Friday, September 16, 2011

The Day I Tried To E-Petition Parliament

The system is broken, so the system works...just not for you!
As regular readers will appreciate, I'm no reformist. I believe the absolute best thing politicians could do for working class people is legislate concessions which our mass direct action had already made inevitable. Still, I was more than slightly interested in this e-petition thingy. After all, if fake libertarian 'Guido Fawkes' (AKA Paul Staines) could start a petition demanding the reinstatement of the death penalty - and hit the headlines in the process - maybe I could initiate a public debate on what is really the central political question of the day (FYI, Guido is now trailing 'Petition to retain the ban on Capital Punishment', and didn't the original Guido want to send Parliament a gunpowder 'petition'?).

My question - though politicians and the media never actually debate it - is should resources be transferred from the working class to the bankers, or the other way around? For our political masters, it doesn't even count as a question. Their inalienable truth - which they try to force down our throats on every news broadcast - is that there's 'no alternative' to bailing out the financial aristocrats for the crisis they triggered. Once a political figure accepts this central tenet of the late capitalist creed, the only question can be over how to make the working class pay - hence the ultra-narrow and ever-shrinking spectrum of Westminster 'debate'. Well, quite frankly, fuck that. Down that path lies only our utter slavery and immiseration.

So I decided to go through the e-petition process, if only to expose it. I fantasised about mass media coverage and watching the MPs try to squirm out of publicly debating the motion 'The bankers should pay for the crisis they created'. Inside though, I knew that was too good to be true. Some bourgeois machination would stop me.

Despite my realistic pessimism, I nominated Her Majesty's Treasury as the "responsible department", and asserted that:
"The government is currently slashing public services, jobs, and working class living standards, in the name of paying off the national debt. However, this debt exists in large measure due to the bailout of the bankers, following the financial crisis they themselves triggered. We demand that the government confiscate all the bailout money and all banking sector profits, and redistribute them in a way that will benefit the working class."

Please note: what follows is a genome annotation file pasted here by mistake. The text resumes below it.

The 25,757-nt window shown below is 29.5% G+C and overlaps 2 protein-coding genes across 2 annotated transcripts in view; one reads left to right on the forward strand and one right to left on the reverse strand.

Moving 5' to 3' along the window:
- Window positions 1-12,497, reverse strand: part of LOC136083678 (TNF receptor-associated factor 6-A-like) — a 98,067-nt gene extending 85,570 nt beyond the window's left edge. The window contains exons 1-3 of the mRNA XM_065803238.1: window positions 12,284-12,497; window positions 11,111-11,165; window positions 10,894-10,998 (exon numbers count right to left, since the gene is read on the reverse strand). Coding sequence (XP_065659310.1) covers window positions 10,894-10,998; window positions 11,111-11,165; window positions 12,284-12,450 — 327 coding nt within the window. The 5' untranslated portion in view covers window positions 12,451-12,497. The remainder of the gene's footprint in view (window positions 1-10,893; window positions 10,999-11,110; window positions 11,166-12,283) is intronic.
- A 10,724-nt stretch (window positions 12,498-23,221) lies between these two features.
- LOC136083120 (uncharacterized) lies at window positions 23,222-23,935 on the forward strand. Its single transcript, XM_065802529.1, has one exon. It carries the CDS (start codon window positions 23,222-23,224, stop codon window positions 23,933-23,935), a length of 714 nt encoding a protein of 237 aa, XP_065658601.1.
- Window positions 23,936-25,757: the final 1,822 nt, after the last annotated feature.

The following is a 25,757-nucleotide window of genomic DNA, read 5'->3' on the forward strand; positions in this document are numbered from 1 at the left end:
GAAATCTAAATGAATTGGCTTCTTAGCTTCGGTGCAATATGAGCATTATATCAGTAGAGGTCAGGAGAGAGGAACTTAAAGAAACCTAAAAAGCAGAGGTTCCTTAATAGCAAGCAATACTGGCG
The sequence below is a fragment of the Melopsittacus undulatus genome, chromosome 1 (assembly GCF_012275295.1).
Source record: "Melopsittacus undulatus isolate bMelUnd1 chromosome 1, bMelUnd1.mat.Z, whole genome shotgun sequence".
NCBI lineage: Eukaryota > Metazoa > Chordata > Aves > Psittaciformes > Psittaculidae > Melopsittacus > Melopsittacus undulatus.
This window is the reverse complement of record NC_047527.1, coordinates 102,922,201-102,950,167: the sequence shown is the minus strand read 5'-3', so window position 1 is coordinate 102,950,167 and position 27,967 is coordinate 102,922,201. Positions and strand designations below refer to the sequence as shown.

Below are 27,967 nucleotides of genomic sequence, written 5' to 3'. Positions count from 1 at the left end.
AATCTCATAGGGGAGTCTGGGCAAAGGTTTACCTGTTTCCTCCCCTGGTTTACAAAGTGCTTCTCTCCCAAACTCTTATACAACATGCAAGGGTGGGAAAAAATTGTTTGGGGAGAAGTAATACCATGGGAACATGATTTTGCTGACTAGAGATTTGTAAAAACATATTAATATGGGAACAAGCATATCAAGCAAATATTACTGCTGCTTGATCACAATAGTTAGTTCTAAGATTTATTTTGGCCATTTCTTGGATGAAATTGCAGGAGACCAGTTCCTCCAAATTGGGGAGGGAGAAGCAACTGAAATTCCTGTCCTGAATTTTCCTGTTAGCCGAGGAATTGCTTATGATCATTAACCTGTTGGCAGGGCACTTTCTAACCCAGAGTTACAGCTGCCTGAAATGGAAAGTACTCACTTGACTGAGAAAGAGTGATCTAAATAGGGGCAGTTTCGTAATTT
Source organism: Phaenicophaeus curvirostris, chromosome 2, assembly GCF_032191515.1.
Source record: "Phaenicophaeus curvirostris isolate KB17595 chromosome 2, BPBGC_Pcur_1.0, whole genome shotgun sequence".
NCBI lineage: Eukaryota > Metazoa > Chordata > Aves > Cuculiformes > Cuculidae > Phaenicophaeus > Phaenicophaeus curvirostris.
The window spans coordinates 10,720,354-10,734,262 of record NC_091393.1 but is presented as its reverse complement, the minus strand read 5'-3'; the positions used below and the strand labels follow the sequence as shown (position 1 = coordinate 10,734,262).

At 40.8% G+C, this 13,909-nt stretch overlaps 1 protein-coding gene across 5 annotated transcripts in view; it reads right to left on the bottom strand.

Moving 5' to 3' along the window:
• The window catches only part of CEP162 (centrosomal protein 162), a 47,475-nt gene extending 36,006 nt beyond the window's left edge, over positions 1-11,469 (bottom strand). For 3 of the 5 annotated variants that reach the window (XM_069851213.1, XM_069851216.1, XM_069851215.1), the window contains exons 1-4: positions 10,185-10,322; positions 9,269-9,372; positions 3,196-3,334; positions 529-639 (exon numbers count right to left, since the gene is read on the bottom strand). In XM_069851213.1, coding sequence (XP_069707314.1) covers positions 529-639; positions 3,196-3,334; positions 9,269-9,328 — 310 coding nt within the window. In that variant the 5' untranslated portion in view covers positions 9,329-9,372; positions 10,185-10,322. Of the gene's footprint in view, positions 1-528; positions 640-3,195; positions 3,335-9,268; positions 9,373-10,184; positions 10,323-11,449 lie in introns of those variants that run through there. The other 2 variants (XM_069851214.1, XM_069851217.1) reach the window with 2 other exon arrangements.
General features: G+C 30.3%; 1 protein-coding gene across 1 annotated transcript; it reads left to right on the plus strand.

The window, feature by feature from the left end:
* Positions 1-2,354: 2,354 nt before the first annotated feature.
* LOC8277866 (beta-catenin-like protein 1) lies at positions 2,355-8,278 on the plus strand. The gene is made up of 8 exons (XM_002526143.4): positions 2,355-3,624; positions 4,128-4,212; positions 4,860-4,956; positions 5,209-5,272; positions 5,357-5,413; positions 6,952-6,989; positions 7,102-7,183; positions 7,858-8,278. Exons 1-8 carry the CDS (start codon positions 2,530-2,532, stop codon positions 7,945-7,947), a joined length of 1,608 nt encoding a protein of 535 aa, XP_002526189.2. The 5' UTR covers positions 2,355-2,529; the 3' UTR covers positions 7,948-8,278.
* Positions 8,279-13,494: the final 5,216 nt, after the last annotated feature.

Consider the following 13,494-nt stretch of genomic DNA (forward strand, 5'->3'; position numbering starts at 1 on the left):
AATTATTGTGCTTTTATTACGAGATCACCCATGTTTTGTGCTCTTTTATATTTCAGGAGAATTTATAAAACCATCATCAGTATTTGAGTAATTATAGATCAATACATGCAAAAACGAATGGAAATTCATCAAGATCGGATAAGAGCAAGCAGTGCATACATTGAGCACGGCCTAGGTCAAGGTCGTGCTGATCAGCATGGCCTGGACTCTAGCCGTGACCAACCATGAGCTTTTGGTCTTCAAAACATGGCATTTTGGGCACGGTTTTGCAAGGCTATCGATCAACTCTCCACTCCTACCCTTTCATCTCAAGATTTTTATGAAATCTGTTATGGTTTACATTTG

Maybe call it a 'transitional demand'...

Anyway, that was 17th August. Five days later, I received a disappointing email from HM Government. My petition had been rejected, because "There is already an e-petition about this issue."

Well actually, that's not true. There are 105 open petitions listed when you search for 'bankers', but surprisingly they seem to include 'Show Horse Awareness Adverts On Television', which claims that "Horse riding is becoming a more popular sport something has to be done", but doesn't mention banks at all. There's also the ingenious 'Replace Public Sector with Computers/Smartphone App' and 'Fridge Tax', which is apparently a potential anti-obesity measure.

True, some petitions call for curbs on the banks, but none to the extent of mine. Some want bankers' bonuses to be taxed, and others seek their outright ban, but none call for the wholesale redistribution of wealth from the banks to the working class.

Furthermore, there are no less than twenty-one petitions against the proposed DEFRA badger cull - of which eight are titled 'Stop the badger cull' (with only letter case and punctuation differences) - and all express very similar sentiments.

Plainly, this is not an automated system. There is someone - or some team of people - sitting somewhere in Whitehall, arbitrarily deciding whether or not to allow a petition through. Understandably, their decisions seem to be based less on some rigid criteria, and rather more on their own beliefs. If that's the case, then this supposedly 'democratic' reform is just another illusion.

But then you knew that.
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